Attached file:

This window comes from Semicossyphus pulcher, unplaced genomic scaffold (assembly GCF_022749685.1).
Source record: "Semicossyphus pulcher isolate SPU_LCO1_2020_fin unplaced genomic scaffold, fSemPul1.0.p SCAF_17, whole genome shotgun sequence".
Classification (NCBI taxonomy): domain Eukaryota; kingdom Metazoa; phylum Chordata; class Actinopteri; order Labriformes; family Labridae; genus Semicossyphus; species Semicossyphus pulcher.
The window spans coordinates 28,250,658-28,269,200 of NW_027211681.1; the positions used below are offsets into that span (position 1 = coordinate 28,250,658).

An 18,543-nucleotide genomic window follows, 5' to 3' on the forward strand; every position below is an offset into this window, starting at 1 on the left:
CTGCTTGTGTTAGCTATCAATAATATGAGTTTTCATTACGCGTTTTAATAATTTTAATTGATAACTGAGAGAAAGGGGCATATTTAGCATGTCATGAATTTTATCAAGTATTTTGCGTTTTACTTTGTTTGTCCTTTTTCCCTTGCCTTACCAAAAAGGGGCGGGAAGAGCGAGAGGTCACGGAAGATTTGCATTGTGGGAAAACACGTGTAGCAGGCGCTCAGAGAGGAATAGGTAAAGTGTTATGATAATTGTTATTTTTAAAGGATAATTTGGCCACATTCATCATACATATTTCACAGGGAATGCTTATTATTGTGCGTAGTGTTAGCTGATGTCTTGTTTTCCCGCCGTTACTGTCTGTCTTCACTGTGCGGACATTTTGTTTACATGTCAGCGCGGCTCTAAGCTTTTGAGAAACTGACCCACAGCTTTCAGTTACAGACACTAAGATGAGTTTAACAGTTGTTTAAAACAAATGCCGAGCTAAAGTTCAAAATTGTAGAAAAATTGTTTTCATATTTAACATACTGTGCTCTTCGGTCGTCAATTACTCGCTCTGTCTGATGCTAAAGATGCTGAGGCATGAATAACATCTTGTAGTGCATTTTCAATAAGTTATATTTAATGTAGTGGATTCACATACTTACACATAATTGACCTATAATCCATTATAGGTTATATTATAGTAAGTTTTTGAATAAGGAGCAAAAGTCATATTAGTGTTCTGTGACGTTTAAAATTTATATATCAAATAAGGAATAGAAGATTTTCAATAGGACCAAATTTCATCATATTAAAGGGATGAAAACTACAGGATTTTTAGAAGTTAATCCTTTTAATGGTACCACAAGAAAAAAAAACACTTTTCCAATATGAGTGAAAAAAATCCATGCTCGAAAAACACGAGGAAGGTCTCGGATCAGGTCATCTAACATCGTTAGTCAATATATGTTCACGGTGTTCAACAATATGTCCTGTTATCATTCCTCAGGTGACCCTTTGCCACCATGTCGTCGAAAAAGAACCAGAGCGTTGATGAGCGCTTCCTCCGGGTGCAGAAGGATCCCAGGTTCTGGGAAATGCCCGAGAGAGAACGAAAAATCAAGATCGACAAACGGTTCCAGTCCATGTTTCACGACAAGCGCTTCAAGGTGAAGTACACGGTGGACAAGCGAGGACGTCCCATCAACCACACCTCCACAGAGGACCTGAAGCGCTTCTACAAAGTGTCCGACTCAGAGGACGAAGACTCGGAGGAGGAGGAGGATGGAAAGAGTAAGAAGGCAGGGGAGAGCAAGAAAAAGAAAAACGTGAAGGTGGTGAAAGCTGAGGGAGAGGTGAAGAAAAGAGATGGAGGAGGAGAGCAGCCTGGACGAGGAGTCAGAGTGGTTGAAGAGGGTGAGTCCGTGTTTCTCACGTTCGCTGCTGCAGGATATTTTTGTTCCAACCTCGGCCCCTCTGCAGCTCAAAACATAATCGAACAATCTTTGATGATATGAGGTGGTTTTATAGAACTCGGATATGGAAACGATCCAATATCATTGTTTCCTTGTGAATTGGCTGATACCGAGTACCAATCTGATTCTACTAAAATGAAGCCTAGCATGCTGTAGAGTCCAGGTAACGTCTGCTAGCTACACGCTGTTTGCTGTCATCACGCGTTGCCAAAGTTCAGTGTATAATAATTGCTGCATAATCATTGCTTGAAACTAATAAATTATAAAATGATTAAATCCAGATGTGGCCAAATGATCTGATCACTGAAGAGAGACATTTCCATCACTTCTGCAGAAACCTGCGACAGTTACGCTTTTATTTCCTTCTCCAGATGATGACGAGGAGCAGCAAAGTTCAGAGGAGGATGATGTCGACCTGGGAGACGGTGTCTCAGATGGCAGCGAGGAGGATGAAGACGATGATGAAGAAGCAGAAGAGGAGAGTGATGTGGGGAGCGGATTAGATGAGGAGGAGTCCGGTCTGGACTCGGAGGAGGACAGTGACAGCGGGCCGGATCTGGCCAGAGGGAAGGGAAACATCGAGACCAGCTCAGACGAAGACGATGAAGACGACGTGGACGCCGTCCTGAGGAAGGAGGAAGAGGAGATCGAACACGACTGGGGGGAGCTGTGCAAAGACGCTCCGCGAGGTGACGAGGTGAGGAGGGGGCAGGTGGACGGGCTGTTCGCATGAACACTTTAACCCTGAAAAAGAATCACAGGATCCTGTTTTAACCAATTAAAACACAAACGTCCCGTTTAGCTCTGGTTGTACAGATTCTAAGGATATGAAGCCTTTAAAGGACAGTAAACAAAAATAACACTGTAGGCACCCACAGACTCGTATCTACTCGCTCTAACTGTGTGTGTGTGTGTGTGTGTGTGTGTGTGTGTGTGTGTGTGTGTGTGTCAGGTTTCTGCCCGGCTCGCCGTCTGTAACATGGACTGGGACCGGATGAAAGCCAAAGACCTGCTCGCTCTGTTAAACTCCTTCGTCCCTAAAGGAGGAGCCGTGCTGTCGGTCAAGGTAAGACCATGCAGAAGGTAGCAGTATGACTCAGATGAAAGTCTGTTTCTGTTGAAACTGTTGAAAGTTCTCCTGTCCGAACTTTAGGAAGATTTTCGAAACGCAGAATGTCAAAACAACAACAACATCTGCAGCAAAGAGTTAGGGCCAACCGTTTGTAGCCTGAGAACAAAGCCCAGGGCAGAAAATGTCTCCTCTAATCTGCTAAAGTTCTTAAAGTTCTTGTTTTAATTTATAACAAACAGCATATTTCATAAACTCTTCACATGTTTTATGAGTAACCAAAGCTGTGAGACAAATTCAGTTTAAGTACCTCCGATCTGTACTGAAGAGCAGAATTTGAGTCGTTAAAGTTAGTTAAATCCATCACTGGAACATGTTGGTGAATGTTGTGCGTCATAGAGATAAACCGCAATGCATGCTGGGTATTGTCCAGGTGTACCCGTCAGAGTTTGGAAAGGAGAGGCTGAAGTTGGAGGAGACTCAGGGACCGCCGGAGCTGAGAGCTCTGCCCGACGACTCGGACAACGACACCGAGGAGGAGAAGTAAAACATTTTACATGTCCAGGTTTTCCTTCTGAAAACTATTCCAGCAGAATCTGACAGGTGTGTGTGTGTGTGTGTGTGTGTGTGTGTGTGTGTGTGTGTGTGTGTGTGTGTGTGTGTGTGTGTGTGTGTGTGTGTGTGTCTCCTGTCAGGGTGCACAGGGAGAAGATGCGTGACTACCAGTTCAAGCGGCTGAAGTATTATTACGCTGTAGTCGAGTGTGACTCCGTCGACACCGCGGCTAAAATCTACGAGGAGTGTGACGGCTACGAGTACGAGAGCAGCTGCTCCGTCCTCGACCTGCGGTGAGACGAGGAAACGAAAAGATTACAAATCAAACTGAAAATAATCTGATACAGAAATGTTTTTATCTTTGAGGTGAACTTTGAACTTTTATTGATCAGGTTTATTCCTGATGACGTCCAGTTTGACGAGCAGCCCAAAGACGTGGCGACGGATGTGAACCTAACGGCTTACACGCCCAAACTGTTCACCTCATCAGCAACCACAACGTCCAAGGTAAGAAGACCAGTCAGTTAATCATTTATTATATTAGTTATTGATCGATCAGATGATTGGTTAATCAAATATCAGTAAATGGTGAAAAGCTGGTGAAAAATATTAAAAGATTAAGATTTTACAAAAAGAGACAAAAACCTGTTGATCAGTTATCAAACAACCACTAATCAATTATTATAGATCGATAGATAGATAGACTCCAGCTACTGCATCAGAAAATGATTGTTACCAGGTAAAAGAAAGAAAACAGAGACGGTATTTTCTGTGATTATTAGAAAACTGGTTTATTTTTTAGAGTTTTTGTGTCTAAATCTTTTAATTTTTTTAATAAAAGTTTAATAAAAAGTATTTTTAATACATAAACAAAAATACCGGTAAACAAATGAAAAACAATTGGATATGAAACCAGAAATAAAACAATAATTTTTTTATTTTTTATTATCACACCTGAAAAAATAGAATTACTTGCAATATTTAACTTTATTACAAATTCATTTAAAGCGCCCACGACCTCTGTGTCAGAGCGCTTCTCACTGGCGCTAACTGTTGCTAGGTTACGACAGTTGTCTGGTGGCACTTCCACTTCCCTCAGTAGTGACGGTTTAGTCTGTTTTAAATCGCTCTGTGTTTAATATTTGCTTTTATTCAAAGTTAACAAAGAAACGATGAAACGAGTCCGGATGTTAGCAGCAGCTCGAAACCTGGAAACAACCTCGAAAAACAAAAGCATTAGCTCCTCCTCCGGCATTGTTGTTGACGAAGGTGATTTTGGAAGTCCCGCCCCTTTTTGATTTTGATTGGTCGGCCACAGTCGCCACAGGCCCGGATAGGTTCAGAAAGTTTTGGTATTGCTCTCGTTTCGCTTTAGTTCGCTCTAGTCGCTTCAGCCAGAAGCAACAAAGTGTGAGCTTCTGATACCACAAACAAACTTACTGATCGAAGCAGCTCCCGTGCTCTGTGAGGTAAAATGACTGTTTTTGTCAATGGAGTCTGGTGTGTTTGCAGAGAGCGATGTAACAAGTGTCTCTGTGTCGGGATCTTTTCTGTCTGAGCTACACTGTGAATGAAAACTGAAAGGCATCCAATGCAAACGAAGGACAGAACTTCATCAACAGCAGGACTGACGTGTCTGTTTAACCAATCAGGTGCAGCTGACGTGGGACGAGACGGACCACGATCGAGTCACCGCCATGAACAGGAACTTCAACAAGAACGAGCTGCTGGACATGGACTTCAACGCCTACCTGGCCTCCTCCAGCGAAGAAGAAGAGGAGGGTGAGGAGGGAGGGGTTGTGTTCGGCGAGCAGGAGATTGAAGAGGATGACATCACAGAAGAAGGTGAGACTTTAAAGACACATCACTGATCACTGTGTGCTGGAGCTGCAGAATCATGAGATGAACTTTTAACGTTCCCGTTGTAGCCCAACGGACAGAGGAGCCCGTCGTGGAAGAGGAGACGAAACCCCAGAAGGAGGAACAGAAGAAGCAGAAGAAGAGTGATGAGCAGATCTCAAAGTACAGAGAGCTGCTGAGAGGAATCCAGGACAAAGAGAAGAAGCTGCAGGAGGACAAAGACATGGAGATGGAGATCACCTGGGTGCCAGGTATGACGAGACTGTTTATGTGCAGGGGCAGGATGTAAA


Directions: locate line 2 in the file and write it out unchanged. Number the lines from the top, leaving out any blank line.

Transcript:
Source record: "Semicossyphus pulcher isolate SPU_LCO1_2020_fin unplaced genomic scaffold, fSemPul1.0.p SCAF_17, whole genome shotgun sequence".